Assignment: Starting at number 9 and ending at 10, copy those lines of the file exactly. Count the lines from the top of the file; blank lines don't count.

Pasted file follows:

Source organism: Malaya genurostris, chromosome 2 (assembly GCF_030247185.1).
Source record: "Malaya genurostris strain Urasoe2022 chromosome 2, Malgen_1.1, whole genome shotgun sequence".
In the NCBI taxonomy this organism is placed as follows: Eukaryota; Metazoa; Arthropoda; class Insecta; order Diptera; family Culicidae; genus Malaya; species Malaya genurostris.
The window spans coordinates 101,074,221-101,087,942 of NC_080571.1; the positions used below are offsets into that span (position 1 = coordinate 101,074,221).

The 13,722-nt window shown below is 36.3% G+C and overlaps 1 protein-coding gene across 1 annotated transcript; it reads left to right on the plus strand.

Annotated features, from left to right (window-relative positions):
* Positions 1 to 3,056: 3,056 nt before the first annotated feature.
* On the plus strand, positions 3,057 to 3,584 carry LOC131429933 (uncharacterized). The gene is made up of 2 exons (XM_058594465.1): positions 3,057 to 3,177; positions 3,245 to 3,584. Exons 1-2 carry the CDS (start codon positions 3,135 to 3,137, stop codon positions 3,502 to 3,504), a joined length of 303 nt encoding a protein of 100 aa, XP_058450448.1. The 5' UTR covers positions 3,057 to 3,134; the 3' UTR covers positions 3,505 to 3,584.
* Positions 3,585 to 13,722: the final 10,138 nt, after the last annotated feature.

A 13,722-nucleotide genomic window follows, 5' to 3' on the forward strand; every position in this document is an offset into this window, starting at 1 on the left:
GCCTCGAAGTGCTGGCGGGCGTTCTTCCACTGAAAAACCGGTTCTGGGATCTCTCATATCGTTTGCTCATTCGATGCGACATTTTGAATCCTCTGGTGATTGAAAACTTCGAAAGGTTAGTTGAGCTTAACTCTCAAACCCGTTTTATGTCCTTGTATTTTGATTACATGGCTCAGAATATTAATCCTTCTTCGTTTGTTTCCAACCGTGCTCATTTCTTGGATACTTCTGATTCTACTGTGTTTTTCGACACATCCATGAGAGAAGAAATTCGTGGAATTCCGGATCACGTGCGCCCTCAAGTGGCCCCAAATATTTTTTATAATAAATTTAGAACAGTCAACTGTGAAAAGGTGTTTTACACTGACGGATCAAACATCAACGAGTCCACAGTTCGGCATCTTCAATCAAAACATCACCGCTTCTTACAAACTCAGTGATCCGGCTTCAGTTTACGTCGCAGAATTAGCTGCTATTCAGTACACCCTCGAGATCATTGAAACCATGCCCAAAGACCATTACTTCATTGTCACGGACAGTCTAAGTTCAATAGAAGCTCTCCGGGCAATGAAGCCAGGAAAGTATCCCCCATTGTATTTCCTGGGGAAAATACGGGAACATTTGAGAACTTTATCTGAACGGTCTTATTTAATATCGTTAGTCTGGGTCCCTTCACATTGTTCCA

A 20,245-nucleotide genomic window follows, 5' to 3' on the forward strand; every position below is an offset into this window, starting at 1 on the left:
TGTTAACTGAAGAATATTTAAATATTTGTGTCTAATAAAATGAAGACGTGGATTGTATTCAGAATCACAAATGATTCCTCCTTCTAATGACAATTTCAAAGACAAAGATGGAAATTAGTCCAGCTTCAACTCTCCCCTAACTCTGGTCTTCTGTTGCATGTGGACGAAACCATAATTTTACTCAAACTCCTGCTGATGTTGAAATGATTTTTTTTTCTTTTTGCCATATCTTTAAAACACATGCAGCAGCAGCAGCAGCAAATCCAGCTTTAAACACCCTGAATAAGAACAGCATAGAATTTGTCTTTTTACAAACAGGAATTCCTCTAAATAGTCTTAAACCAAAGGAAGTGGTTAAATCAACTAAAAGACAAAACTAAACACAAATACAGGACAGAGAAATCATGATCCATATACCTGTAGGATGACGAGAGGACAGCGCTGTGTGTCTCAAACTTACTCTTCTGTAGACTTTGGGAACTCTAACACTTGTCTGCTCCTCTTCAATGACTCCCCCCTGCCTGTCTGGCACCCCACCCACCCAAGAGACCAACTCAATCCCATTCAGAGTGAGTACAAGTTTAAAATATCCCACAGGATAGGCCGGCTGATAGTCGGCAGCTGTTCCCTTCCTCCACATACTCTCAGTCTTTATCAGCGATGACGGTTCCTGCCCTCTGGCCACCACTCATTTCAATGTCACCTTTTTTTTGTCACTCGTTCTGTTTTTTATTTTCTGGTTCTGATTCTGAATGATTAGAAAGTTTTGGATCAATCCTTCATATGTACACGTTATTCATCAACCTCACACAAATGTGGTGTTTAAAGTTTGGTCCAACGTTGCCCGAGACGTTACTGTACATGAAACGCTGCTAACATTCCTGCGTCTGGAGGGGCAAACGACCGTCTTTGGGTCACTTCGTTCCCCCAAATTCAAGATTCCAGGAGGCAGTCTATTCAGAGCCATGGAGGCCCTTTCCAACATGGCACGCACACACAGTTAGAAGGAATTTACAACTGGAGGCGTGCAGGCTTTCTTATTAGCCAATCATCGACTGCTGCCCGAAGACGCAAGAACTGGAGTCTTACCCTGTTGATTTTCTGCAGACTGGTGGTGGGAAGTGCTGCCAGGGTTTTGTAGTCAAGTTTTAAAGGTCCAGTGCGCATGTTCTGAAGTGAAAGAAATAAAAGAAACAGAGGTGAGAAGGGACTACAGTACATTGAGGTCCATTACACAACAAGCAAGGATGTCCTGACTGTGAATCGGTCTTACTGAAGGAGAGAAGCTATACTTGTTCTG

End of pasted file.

* Positions 3,585 to 13,722: the final 10,138 nt, after the last annotated feature.

A 13,722-nucleotide genomic window follows, 5' to 3' on the forward strand; every position in this document is an offset into this window, starting at 1 on the left: